Despite being smaller than the F-Pace, the E-Pace is actually surprisingly spacious. There’s plenty of head & leg room in the front & in the rear & four adults will sit comfortably on a longer journey. Internal storage is really very good too. All four door pockets are actually big & useful, there are two cup/bottle holders behind the gear lever, a decent sized glove box & a deep 8 litre central ‘bin’ between the front seats, which is enormous.
Even better news is that the Jaguar’s boot offers 577 litres, a massive 150 litres up on the Audi Q3. The entry to it though is narrow.With the rear seats lowered though the E-Pace provides 1,234 litres compared with 1,325 litres in the Q3, a disappointment for which I’m still scratching my ahead about.
Jaguar spoiled us, by loaning us the top-ofg-the-range R-Dynamic with HSE specced model, which features pretty much everything you’d want in your car. Keyless entry, LED headlights with signature DRL, Auto High Beam Assist (AHBA), Connect Pro Pack consisting of Pro Services with Wi-Fi Hotspot, Smartphone Pack consisting of InControl Apps, a Meridian™ Sound System – 380W, Park Pack consisting of 360° Parking Aid, Rear Traffic Monitor and Park Assist & a Drive Pack consisting of Adaptive Cruise Control with Queue Assist, High-speed Emergency Braking & Blind Spot Assist. Safety is definitely taken care of.
Jaguars should be fun to drive & I’m pleased to say that the E-Pace is. It’s not necessarily the best in class for driver engagement or agility, but when pushed either on winding B roads or if required, to overtake slow moving traffic, it’s nothing other than composed, with the 20” wheels eating up the tarmac in front of you. In Dynamic mode, the drive gets tighter & the suspension & ride firmer. Eco mode is a sensible choice on the motorway whilst we felt that Comfort mode was best in town.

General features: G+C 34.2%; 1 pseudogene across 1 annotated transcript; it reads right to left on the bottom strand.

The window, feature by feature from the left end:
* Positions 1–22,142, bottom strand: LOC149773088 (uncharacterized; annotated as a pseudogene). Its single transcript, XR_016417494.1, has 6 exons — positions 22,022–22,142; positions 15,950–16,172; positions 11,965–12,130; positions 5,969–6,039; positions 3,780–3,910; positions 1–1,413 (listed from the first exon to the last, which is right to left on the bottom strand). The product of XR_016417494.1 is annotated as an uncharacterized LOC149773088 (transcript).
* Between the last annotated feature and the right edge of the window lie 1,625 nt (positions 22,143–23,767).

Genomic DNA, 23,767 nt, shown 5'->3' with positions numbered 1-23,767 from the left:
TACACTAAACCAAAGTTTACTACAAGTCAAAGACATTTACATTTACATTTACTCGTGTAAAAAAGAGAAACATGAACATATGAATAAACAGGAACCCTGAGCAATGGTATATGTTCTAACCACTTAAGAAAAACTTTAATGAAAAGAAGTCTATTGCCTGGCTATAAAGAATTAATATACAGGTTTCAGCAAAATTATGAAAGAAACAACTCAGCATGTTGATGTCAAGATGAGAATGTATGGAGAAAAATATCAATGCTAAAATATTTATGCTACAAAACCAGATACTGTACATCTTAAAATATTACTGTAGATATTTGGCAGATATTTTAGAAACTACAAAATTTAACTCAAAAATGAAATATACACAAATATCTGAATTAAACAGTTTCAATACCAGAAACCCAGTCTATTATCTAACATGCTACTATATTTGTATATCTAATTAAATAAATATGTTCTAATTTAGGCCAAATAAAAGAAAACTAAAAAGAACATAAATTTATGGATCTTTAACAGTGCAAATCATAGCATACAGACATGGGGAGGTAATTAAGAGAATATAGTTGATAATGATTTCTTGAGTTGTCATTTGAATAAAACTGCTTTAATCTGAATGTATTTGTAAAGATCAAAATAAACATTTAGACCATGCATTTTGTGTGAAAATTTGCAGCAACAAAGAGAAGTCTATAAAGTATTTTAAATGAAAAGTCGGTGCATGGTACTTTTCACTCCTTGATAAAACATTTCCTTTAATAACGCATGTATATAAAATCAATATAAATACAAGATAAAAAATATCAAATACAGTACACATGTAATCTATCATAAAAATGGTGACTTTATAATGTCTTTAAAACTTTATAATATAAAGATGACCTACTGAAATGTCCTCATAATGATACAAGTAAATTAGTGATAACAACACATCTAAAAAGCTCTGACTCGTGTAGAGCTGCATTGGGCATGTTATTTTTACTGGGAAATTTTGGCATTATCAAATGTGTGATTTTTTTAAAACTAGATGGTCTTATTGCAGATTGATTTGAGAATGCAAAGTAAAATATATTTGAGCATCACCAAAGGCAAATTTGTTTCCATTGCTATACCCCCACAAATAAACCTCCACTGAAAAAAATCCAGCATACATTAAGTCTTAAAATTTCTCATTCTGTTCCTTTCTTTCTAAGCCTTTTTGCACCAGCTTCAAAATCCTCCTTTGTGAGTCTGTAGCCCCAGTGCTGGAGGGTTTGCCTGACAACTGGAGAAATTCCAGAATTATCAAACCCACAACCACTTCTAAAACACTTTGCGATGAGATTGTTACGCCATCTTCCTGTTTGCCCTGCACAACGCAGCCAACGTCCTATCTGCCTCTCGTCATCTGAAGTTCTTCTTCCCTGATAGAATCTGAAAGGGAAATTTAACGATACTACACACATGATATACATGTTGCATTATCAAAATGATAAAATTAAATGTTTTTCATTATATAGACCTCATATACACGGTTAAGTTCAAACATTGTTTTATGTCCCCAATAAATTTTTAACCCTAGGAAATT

We drove the E-Pace for 7 days on all types of roads, in mainly warm & dry conditions & averaged 25.9 mpg, some way shy of the official combined figure of 35.3mpg. The most powerful engine in the E-Pace range emits 181g/km of CO2, so for those of you reading this who want to save on your fuel bill, take a look at one of the three diesel options all of which will offer you better than this.
So, the E-Pace, especially in top-of-the- range spec HSE, is a lovely place to be & is both fun to drive & usefully spacious. If have a criticism it’s minor & it revolves around the infotainment system. Yes it looks good & it’s fairly simple to work, but the InControl system that Jaguar runs, lags behind other systems, such as BMW’s iDrive. It’s too slow to respond to inputs & the fact that smartphone integration is via JLR’s own software, is disappointing. Android Auto or Apple CarPlay are not an option, because neither of these services is offered. On a premium SUV you should expect this to be standard. For example, even the latest MG SUV the ZS, comes with Apple CarPlay.
This niggle aside, I have to say that the E-Pace surprised me & in a good way. I thought it would be tight in the cabin & it’s not. I thought it would be a poor relation to the F-Pace & it’s not. I thought it would be a compromise on many levels, but it’s not. Given the choice of an Evoque, X1 or Q3, I would unhesitatingly choose the Jaguar. Perhaps from a fiscal perspective, a diesel in lower spec would make more sense, but none the less, this is a compromise I’d be prepared to take, just to spend more time in this lovely Jaguar.
Definitely not an SUV too far 4.25/5.